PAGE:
House Music History

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“House music is love. House music is a sound and it’s a spirit,”- house pioneer Wayne Williams
This past Weds night, househeads tuned in to watch a piece of our history told to a national audience. TV One’s series Unsung, told the story of Frankie Knuckles and the Roots of House Music. The docuseries was ambitious considering Chicago House history is rich, layered and full of so many stories of music, parties and creativity. I applaud TV One for telling just a portion of the history of house music and a portion of the life and career of Frankie Knuckles.
Frankie Knuckles is such a beloved figure in Chicago and across the globe. The universally recognized “ Godfather of House” music’s story is such an integral piece of our history and
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Frankie was adamant about the quality of the sound at the warehouse and insisted on Richard Long, a legendary sound man, to design the sound system for the warehouse. Wayne Williams remembers “Frankie had the best sound system in Chicago”. The music played at the warehouse was called “Warehouse Music” and eventually called “House Music”. The parties at the Warehouse united different people from different backgrounds. Frankie brilliantly created an environment where everyone felt comfortable to just enjoy music and dance. The music was the great unifier. “Frankie knew what to play, he was the coldest DJ on the planet…” Marshall Jefferson remembers. That’s not easy to do in a city as segregated as Chicago. His discography is the soundtrack to a generation. As the winner of the first Grammy for Mixer of the year, he is the reason so many DJ 's have been able to break through as producers and remixers to some of the world’s best known musical artists. The Unsung documentary covered just a few highlights in his career including his Grammy win, some of his classic…show more content…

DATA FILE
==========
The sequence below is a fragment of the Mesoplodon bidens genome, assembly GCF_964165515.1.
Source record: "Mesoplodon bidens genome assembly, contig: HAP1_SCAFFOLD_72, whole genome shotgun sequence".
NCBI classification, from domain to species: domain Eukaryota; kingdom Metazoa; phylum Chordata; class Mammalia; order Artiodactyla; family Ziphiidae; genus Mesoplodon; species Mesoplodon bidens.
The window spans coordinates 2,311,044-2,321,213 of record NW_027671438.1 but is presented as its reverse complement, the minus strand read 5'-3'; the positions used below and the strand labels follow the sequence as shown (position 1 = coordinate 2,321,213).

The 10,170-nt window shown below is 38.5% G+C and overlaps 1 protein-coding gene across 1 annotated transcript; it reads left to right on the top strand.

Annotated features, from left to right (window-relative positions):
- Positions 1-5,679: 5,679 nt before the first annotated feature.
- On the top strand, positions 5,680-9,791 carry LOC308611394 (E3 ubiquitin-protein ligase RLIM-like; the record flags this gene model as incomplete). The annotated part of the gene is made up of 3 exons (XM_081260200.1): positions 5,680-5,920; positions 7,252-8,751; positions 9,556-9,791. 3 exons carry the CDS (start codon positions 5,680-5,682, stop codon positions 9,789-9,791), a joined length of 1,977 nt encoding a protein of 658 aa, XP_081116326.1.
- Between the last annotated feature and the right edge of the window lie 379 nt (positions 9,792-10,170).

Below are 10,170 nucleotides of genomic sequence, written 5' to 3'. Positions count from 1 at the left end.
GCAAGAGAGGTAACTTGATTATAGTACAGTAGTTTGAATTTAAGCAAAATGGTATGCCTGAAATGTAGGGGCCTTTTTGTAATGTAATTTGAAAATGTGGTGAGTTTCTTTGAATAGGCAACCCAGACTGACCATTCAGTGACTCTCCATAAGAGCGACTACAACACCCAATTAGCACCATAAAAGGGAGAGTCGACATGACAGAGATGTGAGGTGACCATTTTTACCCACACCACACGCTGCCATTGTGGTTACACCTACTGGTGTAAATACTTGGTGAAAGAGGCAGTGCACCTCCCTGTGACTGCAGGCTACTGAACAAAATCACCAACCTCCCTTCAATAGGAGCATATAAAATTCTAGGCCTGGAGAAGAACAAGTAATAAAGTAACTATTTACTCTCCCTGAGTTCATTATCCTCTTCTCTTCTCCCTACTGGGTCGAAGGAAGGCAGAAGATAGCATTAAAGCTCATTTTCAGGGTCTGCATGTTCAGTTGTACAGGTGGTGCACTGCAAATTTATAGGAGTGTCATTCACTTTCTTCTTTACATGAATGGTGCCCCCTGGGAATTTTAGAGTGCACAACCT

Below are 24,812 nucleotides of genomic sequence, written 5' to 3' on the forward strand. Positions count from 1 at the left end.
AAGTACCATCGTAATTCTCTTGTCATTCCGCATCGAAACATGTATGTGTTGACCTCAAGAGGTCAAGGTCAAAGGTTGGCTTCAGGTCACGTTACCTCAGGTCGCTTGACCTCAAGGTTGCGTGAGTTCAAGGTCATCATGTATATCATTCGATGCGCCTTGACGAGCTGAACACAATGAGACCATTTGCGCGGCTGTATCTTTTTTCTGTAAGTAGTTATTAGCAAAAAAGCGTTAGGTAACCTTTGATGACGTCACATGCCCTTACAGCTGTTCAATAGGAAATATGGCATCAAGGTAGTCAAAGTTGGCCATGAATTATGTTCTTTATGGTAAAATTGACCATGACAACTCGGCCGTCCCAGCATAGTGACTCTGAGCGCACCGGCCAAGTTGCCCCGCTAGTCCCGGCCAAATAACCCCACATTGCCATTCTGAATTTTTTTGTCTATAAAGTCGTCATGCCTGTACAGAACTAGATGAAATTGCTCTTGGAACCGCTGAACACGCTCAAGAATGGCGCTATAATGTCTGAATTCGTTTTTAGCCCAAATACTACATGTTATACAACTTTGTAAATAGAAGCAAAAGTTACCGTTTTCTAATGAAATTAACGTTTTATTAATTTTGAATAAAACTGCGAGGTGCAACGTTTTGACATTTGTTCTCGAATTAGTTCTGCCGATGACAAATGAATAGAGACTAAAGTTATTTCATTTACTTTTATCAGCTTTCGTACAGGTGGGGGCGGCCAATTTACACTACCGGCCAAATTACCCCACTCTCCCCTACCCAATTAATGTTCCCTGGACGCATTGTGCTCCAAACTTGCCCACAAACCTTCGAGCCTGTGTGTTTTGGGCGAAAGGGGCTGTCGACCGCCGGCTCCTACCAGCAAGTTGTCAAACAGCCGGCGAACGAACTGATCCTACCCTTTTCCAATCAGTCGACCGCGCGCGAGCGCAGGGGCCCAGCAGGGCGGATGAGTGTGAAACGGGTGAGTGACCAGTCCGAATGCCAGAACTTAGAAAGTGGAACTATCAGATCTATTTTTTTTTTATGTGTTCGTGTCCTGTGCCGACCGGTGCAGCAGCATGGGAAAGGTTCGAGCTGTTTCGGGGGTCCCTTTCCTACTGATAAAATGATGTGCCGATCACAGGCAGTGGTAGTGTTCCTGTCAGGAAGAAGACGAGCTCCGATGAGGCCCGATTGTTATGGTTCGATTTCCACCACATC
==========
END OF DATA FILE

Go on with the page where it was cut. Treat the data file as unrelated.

Many Chicagoans’ bristled at the omission of Ron Hardy, who is a legend and innovator in house music. Those who were fortunate to know him or hear him play were outraged at his exclusion. While understandable, there are other documentaries that cover Ron Hardy’s legacy, DJ style and innovation, such as the Pump it Up documentary and others. Chicago House people are passionate about this music and there were so many DJ’s, artists, party spots that could have been mentioned but that would have taken much longer than 40 minutes. Even the Unsung producers agreed, stating, “House is more than deserving of books, docuseries and documentaries. For now, however, Frankie Knuckles is the gateway.” The debates have been ongoing from passionate Chicagoans on social media who were there during that time and those who wanted to be. I mentioned in a previous blog post, “Only in Chicago” that Chicago House people are extremely vocal about house music and on any given night at any party or on social media, debates about Chicago House history are plentiful. We are proud of what was created here and what is still being created to this day. Hopefully, many who voiced concerns on social media will be inspired to tell their own stories in books, film, docuseries, etc. However, 40 minutes will never be enough time to truly tell the story of genre of music that has spanned 30+ years. I take pride in our story

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